Pinching pennies and starting a student loan debt repayment plan could soon be the reality for federal student loan borrowers.
The U.S. Supreme Court will hear two arguments – one case from six Republican-led states and another brought by two borrowers in Texas coming up on Feb. 28. These cases could determine the fate of President Biden’s student loan forgiveness plan. If the high court strikes down the plan, borrowers will have to re-start repaying their federal student loans this year.
“Should payments resume this year, borrowers will be forced to make unthinkable financial decisions like whether or not they can save for retirement, start a family or put food on the table,” Braxton Brewington, press secretary of The Debt Collective, a debt-elimination advocacy group told Reckon.
Nearly 26 million Americans who applied for relief are now in limbo, hoping justices will uphold Biden’s plan of canceling $10,000 to $20,000 in student loan forgiveness.
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If SCOTUS blocks the student loan forgiveness plan, determining next steps for repayment should be at the top of federal borrowers’ lists. Here are a few ideas to consider:
What to know about a repayment plan
Repaying student loan debt is different for every borrower, especially when more than 40 million Americans have benefitted from not having to pay on them for the past three years. A common option for borrowers before the pause was selecting an income-driven student loan repayment plan.
By visiting StudentAid.gov or providing income verification to a loan servicer, federal student loan borrowers can set up a repayment plan based on their income.
With student loan payments set to start either 60 days after SCOTUS makes a decision, or 60 days after June 30 (when the pause ends), higher education experts like Mark Kantrowitz have told USA Today, “Sixty days will be enough to forgive student loan debt if the president’s plan survives.”
In the event Biden’s forgiveness plan doesn’t survive, he has a newly proposed income-driven repayment plan. This plan is meant to prevent borrowers from getting overloaded with debt by either lowering monthly payments or effectively pausing them, making payments more affordable and manageable.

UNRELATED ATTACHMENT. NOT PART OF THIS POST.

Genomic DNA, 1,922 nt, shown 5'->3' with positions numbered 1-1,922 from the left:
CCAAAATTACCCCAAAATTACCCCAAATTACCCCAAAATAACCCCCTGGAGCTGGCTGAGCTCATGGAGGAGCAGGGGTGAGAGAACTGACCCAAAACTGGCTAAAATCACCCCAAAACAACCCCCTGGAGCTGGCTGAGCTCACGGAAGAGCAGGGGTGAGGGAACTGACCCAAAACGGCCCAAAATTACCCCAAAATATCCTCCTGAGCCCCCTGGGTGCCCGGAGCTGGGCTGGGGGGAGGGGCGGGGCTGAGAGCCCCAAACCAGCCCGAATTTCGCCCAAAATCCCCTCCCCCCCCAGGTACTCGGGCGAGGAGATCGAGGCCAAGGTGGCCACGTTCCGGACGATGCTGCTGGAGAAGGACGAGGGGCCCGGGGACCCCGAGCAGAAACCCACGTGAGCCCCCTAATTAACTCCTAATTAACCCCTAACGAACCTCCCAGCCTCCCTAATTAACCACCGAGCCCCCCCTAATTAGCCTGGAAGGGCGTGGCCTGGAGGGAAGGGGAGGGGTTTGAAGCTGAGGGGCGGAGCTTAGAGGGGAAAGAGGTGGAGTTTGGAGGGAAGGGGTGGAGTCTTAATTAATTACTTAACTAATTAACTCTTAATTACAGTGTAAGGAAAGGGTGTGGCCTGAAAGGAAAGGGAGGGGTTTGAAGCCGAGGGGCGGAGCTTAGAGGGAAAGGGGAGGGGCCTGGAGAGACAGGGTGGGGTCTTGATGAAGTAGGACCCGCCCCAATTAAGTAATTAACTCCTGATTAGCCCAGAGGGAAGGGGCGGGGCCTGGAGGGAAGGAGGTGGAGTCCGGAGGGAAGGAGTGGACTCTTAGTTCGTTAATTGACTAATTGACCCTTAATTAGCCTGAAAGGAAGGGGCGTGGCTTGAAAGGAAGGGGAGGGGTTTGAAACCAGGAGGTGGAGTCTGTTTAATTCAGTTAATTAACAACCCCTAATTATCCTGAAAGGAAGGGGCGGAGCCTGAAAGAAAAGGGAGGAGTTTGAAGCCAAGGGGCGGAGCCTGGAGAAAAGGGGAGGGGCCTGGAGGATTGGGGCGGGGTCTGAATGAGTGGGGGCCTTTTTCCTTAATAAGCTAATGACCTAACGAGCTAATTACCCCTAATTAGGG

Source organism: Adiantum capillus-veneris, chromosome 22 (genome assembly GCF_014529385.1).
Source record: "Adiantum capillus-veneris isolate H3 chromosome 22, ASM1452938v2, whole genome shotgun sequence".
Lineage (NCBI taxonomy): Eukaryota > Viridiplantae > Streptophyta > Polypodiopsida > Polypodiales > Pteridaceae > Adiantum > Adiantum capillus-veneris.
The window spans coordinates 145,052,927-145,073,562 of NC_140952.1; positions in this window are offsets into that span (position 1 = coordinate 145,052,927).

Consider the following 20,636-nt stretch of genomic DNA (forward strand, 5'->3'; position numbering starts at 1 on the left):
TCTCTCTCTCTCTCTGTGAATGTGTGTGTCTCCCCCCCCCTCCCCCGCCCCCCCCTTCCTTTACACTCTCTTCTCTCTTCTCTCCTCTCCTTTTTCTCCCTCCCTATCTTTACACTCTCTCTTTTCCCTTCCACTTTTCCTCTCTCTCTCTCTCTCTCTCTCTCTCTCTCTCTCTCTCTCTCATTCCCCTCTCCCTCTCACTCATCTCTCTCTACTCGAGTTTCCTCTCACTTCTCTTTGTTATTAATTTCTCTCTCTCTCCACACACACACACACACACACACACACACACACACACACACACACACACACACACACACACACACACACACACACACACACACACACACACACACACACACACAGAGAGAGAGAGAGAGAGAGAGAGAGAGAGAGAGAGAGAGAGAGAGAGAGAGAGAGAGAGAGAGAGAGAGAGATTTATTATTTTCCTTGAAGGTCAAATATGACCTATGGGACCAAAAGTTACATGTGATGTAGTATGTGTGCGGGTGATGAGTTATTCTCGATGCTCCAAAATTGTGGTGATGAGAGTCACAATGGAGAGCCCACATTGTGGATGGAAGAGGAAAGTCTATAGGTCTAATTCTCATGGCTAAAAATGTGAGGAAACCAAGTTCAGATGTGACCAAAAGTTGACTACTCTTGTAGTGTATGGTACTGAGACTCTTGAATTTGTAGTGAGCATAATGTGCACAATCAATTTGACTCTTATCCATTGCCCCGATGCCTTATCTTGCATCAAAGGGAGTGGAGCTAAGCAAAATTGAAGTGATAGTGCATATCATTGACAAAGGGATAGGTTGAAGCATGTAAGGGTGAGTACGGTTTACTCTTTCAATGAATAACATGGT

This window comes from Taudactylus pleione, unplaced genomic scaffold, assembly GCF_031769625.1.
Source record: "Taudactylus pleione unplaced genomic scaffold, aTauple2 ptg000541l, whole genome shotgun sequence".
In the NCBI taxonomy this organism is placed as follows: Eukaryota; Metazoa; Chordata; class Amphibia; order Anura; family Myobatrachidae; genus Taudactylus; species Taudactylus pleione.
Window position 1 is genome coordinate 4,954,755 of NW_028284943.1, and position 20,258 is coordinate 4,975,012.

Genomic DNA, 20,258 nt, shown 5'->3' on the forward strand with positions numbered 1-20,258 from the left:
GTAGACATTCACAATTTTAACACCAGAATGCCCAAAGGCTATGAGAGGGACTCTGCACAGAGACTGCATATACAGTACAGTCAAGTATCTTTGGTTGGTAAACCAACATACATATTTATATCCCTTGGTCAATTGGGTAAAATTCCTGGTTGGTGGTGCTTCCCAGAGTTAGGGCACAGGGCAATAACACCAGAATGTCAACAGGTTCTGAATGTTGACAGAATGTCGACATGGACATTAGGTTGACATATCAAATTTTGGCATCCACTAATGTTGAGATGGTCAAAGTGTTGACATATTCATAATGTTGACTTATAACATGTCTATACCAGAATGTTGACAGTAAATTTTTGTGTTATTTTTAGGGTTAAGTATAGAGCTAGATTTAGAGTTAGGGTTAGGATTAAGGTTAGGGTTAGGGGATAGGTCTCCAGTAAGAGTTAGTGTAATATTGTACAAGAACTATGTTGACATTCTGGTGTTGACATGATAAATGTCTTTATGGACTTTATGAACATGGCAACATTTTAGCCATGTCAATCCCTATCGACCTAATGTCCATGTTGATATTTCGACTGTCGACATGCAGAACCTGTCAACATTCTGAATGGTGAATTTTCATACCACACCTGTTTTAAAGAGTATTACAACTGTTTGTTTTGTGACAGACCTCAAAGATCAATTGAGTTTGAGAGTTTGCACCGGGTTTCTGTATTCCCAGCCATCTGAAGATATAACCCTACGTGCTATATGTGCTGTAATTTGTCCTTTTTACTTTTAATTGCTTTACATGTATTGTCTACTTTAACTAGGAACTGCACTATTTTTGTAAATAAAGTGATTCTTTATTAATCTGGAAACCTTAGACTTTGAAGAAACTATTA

His new plan is what the U.S. Department of Education is calling the “student loan safety net” and this is how it works:
- Future students’ payments on loans would be reduced by 40% and payments by low-income borrowers could be reduced by 83%
- Borrowers who make less than roughly $30,600 annually would have their monthly payments effectively paused
- As long as borrowers make their monthly payments, any unpaid interest would not be charged
- Lifetime payments are cut in half (on average) for Black, Hispanic and Indigenous borrowers
While the U.S. Department of Education notes that the income-driven repayment plan will allow borrowers to “stop seeing their balances grow due to the accumulation of unpaid interest after making their monthly payments,” the Debt Collective said the move is not enough.
“The newest proposal to reduce the years in which borrowers are forced to make payments on student debt is certainly a step forward, but it’s not nearly enough to address the crisis. We need to abolish debt traps, not change the ways in which we trap borrowers,” Brewington said.
“The only adequate solution to the student debt crisis is to eliminate every penny and work toward free, universal college so nobody has to go into debt for education in the first place.”
Other forgiveness programs
Public Service Loan Forgiveness
With the Public Service Loan Forgiveness (PSLF), federal student loan borrowers working in the public service field like government (federal, U.S. Military, state, local, or tribal) or certain non-profit organizations may qualify.
Borrowers must also have made 120 qualifying payments (10 years) toward their federal student loans while working for a public service employer.
Teacher Loan Forgiveness
The Teacher Loan Forgiveness Program allows for up to $17,500 in loan forgiveness if a full-time teacher has taught for five full and consecutive academic years in a low-income elementary or secondary school or educational agency.
This program favors educators who teach mathematics or science, they are eligible for the full $17,500 forgiveness while teachers of other subjects may only qualify for $5,000 of forgiveness.
Closed School Discharge
If a college or university closes while a borrower is enrolled or soon after they withdraw, they may be eligible for discharge from their federal student loan.
In order to apply for this program, the borrower needs to obtain their academic and financial aid records from their college or university for the closed school loan discharge.
“Borrowers need full-scale debt relief to jumpstart the economy and put cash directly in the hands of folks who need it most,” Brewington told Reckon.